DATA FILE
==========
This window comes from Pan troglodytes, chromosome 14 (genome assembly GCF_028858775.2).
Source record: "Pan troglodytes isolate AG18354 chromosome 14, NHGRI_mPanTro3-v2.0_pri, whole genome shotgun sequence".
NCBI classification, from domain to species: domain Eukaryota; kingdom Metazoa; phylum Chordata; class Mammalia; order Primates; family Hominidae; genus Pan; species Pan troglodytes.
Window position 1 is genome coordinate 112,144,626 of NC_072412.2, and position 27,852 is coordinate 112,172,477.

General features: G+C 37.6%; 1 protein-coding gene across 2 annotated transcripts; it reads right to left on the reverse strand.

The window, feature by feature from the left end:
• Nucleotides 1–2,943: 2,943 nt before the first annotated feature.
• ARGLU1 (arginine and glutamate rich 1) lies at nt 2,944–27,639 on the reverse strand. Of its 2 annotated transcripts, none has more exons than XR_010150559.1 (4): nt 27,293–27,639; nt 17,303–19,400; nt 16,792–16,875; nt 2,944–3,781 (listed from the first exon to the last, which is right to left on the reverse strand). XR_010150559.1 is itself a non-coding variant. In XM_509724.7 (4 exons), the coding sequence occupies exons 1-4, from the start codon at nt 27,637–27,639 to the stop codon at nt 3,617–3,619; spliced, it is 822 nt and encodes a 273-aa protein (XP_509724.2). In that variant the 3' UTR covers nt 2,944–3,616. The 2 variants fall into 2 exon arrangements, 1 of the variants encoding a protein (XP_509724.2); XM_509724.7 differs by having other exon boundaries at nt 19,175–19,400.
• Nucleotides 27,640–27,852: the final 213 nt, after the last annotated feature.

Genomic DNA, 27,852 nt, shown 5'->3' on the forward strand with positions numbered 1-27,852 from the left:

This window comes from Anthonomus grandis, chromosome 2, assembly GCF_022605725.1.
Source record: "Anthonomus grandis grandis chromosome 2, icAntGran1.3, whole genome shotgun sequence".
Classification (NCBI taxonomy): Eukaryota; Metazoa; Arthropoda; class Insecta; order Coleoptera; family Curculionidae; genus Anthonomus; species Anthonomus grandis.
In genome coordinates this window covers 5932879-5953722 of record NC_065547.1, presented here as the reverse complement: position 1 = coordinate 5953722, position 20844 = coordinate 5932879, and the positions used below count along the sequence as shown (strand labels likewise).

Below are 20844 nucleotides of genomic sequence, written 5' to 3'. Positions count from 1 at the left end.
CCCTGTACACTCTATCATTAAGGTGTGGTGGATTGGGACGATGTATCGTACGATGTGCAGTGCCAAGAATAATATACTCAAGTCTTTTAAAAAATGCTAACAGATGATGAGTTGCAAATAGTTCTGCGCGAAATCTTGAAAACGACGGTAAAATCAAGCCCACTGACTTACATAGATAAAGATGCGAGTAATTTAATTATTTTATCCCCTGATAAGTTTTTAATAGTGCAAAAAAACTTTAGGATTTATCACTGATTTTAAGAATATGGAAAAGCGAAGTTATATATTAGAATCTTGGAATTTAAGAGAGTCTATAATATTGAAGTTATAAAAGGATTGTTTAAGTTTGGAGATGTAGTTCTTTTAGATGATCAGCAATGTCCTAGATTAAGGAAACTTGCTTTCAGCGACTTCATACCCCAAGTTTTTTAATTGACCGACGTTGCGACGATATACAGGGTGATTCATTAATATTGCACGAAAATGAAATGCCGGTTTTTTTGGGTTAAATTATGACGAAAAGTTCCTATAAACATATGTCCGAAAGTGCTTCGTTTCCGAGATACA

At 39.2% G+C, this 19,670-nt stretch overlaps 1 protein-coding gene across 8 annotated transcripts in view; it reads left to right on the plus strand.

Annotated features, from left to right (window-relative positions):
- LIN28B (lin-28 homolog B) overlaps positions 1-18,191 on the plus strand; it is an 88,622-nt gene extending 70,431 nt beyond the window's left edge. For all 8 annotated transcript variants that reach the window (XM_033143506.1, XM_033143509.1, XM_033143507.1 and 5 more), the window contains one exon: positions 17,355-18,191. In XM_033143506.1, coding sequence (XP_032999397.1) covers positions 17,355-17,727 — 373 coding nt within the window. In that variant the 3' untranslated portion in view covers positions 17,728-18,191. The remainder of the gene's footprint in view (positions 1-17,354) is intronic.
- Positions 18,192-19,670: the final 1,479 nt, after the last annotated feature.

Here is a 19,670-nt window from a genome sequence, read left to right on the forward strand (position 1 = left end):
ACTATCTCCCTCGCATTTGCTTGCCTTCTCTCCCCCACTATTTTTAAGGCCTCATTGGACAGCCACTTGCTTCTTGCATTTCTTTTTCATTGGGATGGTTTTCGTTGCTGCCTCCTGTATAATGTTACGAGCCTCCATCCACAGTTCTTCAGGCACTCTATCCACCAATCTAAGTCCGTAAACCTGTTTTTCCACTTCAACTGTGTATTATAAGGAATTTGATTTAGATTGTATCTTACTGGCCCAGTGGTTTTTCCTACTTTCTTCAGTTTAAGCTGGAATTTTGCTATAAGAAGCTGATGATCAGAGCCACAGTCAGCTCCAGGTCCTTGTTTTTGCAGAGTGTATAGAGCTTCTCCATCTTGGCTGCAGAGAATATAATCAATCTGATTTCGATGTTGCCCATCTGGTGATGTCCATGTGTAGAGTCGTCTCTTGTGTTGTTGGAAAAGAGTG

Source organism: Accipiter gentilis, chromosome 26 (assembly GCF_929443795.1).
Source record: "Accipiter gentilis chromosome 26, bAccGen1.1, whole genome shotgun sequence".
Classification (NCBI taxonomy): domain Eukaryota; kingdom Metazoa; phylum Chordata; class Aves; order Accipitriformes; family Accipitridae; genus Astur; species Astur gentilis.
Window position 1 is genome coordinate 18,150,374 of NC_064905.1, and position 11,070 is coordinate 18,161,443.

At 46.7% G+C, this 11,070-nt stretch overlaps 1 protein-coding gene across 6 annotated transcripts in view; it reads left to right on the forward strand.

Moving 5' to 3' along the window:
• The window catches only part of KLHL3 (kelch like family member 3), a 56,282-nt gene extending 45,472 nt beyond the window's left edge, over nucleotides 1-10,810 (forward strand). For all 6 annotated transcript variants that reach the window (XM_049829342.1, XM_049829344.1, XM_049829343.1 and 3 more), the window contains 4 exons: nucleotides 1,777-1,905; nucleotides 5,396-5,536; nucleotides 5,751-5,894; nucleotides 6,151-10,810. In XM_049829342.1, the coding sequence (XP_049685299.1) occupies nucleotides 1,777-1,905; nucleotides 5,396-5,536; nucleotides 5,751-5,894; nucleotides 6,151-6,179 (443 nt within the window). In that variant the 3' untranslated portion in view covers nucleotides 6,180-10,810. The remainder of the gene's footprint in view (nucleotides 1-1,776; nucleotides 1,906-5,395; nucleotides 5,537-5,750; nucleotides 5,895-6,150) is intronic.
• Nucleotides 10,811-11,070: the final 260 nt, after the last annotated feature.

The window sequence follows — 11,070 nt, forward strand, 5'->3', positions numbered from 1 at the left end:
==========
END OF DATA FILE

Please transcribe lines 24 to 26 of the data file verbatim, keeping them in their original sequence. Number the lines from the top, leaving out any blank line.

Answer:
Source record: "Accipiter gentilis chromosome 26, bAccGen1.1, whole genome shotgun sequence".
Classification (NCBI taxonomy): domain Eukaryota; kingdom Metazoa; phylum Chordata; class Aves; order Accipitriformes; family Accipitridae; genus Astur; species Astur gentilis.
Window position 1 is genome coordinate 18,150,374 of NC_064905.1, and position 11,070 is coordinate 18,161,443.